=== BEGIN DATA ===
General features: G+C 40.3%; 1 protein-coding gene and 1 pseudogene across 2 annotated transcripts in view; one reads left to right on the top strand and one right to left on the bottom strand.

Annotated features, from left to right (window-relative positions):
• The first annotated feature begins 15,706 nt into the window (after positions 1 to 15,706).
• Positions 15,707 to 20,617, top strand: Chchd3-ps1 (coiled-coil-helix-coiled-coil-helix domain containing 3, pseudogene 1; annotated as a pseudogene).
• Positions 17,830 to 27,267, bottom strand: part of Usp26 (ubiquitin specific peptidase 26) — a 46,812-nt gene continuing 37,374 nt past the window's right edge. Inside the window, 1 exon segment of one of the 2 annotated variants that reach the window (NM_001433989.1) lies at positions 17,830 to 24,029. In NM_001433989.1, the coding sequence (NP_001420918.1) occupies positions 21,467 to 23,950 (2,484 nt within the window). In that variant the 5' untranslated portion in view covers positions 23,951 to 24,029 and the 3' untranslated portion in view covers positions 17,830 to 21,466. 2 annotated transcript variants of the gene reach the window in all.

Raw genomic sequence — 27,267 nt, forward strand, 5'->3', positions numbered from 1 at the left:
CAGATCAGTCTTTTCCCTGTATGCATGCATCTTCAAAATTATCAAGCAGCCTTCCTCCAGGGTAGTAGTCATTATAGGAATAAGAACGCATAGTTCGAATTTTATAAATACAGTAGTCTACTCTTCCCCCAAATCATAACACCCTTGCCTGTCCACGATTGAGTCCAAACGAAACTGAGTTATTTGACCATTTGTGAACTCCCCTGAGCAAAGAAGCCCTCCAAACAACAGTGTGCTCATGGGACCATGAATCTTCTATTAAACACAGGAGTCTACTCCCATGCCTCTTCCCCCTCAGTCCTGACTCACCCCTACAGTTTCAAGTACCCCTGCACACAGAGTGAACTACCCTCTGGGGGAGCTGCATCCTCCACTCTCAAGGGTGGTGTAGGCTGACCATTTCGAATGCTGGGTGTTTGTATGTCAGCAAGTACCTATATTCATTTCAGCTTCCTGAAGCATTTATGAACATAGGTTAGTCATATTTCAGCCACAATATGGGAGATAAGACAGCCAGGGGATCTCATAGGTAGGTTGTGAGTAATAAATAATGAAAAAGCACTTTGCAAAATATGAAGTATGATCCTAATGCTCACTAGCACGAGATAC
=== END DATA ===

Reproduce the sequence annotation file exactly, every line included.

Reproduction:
General features: G+C 40.3%; 1 protein-coding gene and 1 pseudogene across 2 annotated transcripts in view; one reads left to right on the top strand and one right to left on the bottom strand.

Annotated features, from left to right (window-relative positions):
• The first annotated feature begins 15,706 nt into the window (after positions 1 to 15,706).
• Positions 15,707 to 20,617, top strand: Chchd3-ps1 (coiled-coil-helix-coiled-coil-helix domain containing 3, pseudogene 1; annotated as a pseudogene).
• Positions 17,830 to 27,267, bottom strand: part of Usp26 (ubiquitin specific peptidase 26) — a 46,812-nt gene continuing 37,374 nt past the window's right edge. Inside the window, 1 exon segment of one of the 2 annotated variants that reach the window (NM_001433989.1) lies at positions 17,830 to 24,029. In NM_001433989.1, the coding sequence (NP_001420918.1) occupies positions 21,467 to 23,950 (2,484 nt within the window). In that variant the 5' untranslated portion in view covers positions 23,951 to 24,029 and the 3' untranslated portion in view covers positions 17,830 to 21,466. 2 annotated transcript variants of the gene reach the window in all.

Raw genomic sequence — 27,267 nt, forward strand, 5'->3', positions numbered from 1 at the left:
CAGATCAGTCTTTTCCCTGTATGCATGCATCTTCAAAATTATCAAGCAGCCTTCCTCCAGGGTAGTAGTCATTATAGGAATAAGAACGCATAGTTCGAATTTTATAAATACAGTAGTCTACTCTTCCCCCAAATCATAACACCCTTGCCTGTCCACGATTGAGTCCAAACGAAACTGAGTTATTTGACCATTTGTGAACTCCCCTGAGCAAAGAAGCCCTCCAAACAACAGTGTGCTCATGGGACCATGAATCTTCTATTAAACACAGGAGTCTACTCCCATGCCTCTTCCCCCTCAGTCCTGACTCACCCCTACAGTTTCAAGTACCCCTGCACACAGAGTGAACTACCCTCTGGGGGAGCTGCATCCTCCACTCTCAAGGGTGGTGTAGGCTGACCATTTCGAATGCTGGGTGTTTGTATGTCAGCAAGTACCTATATTCATTTCAGCTTCCTGAAGCATTTATGAACATAGGTTAGTCATATTTCAGCCACAATATGGGAGATAAGACAGCCAGGGGATCTCATAGGTAGGTTGTGAGTAATAAATAATGAAAAAGCACTTTGCAAAATATGAAGTATGATCCTAATGCTCACTAGCACGAGATAC